PARIS — Brexit has turned Britain into a haven for luxury bargain-hunters, compounding the pricing conundrum facing luxury brands in an age of heightened currency volatility.
The United Kingdom has become the cheapest market worldwide for luxury goods since voters decided in a referendum on June 23 to leave the European Union, sending the British pound plunging by 10 percent to its lowest level in 31 years, a report by Exane BNP Paribas noted on Wednesday.
This is welcome news for Burberry plc, whose revenues have been sapped by a poor performance in Asia, but will come as a cold shower to continental rivals like LVMH Moët Hennessy Louis Vuitton, which made 10 percent of its revenues in France in the first half of the year and risks losing tourists to London.
Exane announced in June it was joining forces with Deloitte to use its BenchMarque global luxury pricing tool to publish quarterly updates on cross-border price gaps and price trends. At the time, China was around 20 percent more expensive than the global average, while Italy was 17 percent cheaper.
In May, the U.K. was around 14 percent cheaper than the global average. “Our data shows that the U.K. is today at least 20 percent cheaper,” said Luca Solca, managing director of the global luxury group at Exane BNP Paribas. The United States sits in the middle between Europe and Asia.
“We don’t expect luxury goods players to hike prices in the U.K. for a few months, until the Brexit dust starts to settle. Tourist inflows and spend are highly correlated to FX. Continental markets like France suffer the double whammy of higher relative prices and new terrorist attacks. The likely consequence is a tourist spend boom in the U.K.,” the Exane report said.
Soft luxury goods brands have on average 4.5 percent of their stores in the U.K., with Burberry and Hugo Boss the most exposed among large cap firms, the broker said. With major flagships in London, Burberry – which reports in pounds – should experience a strong tailwind in the second half, it predicted.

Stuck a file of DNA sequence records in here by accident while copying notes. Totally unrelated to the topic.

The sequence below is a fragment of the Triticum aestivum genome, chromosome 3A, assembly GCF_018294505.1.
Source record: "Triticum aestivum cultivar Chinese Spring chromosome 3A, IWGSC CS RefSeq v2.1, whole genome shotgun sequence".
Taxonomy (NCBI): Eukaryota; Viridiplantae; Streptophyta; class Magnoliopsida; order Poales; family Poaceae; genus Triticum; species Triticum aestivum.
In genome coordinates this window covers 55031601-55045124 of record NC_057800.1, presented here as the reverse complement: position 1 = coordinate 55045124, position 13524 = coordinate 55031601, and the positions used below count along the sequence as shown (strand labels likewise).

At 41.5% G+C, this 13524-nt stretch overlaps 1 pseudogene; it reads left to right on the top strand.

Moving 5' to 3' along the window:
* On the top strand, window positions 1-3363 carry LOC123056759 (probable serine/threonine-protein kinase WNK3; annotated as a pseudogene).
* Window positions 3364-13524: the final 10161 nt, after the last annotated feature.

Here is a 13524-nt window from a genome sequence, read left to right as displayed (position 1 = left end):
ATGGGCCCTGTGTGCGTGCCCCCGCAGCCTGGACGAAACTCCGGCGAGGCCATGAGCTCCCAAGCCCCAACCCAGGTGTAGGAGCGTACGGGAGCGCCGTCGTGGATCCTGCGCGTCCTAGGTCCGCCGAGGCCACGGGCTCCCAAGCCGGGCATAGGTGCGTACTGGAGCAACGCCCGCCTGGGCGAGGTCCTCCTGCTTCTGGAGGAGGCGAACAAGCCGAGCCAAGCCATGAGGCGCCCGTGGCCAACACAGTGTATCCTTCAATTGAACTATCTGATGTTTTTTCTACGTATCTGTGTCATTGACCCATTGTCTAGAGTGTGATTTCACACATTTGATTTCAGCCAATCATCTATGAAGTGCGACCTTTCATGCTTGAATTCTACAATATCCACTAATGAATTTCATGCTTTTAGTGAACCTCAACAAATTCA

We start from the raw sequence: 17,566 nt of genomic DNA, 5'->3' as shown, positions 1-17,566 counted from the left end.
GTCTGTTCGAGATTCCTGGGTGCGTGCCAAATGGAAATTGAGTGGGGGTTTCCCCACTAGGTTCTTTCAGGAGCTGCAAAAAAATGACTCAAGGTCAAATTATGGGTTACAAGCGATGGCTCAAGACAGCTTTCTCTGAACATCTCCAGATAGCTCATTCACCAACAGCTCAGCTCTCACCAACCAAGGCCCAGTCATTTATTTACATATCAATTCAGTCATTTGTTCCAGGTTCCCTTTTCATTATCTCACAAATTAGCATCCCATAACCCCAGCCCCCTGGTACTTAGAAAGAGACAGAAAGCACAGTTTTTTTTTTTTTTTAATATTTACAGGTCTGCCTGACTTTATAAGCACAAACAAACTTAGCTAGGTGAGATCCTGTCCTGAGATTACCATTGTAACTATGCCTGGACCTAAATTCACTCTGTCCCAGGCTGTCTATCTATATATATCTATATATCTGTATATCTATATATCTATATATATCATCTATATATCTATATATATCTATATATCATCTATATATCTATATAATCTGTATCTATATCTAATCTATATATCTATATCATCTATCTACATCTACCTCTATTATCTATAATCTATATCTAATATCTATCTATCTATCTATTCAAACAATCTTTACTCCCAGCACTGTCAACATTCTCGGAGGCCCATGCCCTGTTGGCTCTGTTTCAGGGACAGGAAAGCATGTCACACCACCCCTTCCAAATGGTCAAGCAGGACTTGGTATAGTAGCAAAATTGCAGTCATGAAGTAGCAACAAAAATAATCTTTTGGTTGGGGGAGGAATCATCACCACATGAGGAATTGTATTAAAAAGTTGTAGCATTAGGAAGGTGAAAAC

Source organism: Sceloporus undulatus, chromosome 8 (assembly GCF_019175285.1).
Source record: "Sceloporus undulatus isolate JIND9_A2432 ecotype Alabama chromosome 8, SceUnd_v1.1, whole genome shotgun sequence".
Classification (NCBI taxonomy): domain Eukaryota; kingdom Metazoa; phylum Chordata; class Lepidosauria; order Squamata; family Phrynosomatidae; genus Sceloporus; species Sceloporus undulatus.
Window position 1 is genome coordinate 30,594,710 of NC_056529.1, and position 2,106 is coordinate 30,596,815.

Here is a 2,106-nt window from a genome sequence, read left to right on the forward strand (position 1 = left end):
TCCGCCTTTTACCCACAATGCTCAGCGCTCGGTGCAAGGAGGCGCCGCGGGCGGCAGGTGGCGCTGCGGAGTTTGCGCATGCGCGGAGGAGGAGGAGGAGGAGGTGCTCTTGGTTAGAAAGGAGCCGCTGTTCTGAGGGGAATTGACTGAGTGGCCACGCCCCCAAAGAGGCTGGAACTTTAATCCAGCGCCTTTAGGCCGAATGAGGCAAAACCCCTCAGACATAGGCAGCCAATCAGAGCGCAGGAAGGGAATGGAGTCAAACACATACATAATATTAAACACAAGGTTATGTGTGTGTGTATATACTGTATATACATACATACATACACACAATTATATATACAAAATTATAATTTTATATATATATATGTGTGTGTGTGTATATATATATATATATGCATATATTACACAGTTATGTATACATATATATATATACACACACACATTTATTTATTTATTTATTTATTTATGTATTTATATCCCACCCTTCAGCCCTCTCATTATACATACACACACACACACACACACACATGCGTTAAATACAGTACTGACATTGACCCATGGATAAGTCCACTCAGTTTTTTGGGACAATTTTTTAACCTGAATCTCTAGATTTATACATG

Hugo Boss has 6 percent of its store base in the U.K., according to Exane, but any organic growth benefit could be offset by translating the revenues into euros. Other companies over-indexed in Britain include Mulberry, Jimmy Choo, Church’s and Stella McCartney, it said.
The implications vary depending on how companies manage price differentials. Before the sterling collapse, Mulberry, for instance, had a global average selling price of $812, only slightly higher than the $797 average in the U.K. For Burberry, the differential was 46 percent, the Deloitte data found.
Carol Fairweather, chief financial officer of Burberry, said last month that the recent depreciation of sterling is expected to boost its retail wholesale profit by 90 million pounds, or $119 million, in its 2017 financial year, versus an earlier forecast of 50 million pounds, or $66 million, in May.
“We have a global pricing strategy. We didn’t tend to make immediate reactions when an FX rate moves. Clearly, there has been a significant shift. And we will wait until that settles in and then make any price adjustments that may be appropriate, always looking to see also what our peers are doing,” Fairweather said in a conference call after the brand reported results for its fiscal first quarter.
LVMH is also taking a wait-and-see approach. Jean-Jacques Guiony, its cfo, said last week that the group’s cash-cow brand Louis Vuitton had not implemented any price increases in major countries during the first half and was still mulling an adjustment in the U.K. after the Brexit vote.
“The global environment is quite challenging. It’s particularly true in terms of currencies, where the traditional answer of adjusting prices to fluctuations in currencies is not valid anymore. It doesn’t mean that we have no pricing power, it means that we should take a long-term view on reflecting currency fluctuations in prices,” Guiony said after LVMH reported a 2.2 percent rise in second-quarter sales.
It remains to be seen how many Chinese tourists will be moved by the currency benefits of traveling to Britain. Rogerio Fujimori, luxury analyst at RBC Capital Markets, predicts China’s recent efforts to encourage domestic consumption – including higher taxes on overseas purchases – will depress Chinese buying overseas.
“In the long term, a more level playing field from a taxation standpoint should support domestic consumption in Mainland China. And the likely gray market squeeze should somewhat alleviate the pressure on luxury brands to harmonize regional price gaps,” he said in a report on luxury goods also published on Wednesday.
“Against this backdrop, the best-performing luxury brands in Q2 like Hermès or Gucci are clearly winning the local consumer,” Fujimori concluded.